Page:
Perhaps one discovers the Aberdeen Bestiary in a moment of idleness. Perhaps while searching, as sometimes one must, for descriptions of carnal love between sailors and mermaids. Perhaps on an afternoon of driving rain, the sky rolling like surf, the palm trees tossing their heads, disoriented pelicans sailing past the windows.
How interesting, then, to learn that pelicans typically kill their young and that, having done so, they open up a gash on their own flank and let the blood run over the dead chicks, which brings them back to life. And how interesting to learn that the pelican, with its clumsy prehistoric appearance, is by no means the most peculiar of birds. The bat, for instance, is the only bird with teeth, and bees, the smallest of all birds, are twice as fertile as any … Read More »
The day that Paris was declared an Open City, I went to say goodbye to the Baron. He was one of my oldest friends. I’d known him since 1931, the year I’d come to Paris, a boy of nineteen living by his wits in a prostitution hotel on Rue Lepic. The Baron himself still lived, as he had his entire life, in a vast gloomy apartment on Avenue Mozart. Portraits of bustled women and narrow-snouted dogs hung on the walls. The piano wore a silk shawl of the sort that grandmothers draw around their shoulders in winter. For a long time the Baron had been rich, but he had lost most of his capital, including the Baroness, in the crash of ’29.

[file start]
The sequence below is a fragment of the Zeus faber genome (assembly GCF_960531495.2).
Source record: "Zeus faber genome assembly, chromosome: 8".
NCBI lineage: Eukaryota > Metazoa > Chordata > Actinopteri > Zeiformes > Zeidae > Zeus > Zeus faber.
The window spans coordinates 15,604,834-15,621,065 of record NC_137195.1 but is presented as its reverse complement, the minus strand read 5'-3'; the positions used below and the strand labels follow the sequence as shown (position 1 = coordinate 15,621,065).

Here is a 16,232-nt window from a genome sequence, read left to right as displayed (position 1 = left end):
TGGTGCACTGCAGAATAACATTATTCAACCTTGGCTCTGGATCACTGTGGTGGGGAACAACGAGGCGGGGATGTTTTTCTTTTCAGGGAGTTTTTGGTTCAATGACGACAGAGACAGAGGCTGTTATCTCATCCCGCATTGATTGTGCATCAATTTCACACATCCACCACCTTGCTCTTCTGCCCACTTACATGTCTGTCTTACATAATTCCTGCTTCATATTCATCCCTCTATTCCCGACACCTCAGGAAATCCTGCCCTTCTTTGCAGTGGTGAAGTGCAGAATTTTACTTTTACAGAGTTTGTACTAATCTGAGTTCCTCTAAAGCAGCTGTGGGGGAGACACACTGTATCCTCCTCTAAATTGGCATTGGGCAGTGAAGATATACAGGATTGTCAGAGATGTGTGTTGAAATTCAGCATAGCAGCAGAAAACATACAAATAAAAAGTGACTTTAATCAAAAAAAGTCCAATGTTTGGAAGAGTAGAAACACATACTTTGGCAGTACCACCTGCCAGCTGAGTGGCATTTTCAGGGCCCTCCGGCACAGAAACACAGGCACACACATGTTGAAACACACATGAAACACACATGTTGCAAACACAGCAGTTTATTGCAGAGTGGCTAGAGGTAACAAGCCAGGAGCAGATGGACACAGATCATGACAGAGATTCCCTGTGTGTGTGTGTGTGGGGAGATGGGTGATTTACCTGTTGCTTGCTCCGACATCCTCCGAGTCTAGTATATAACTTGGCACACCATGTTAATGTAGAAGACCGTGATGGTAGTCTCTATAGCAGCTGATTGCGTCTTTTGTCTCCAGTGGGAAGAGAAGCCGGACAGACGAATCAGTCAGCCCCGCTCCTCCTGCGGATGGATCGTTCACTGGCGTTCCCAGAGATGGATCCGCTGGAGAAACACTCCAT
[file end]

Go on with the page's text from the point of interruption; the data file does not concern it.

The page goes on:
I could not remember a time when the elevator in the Baron’s building had … Read More »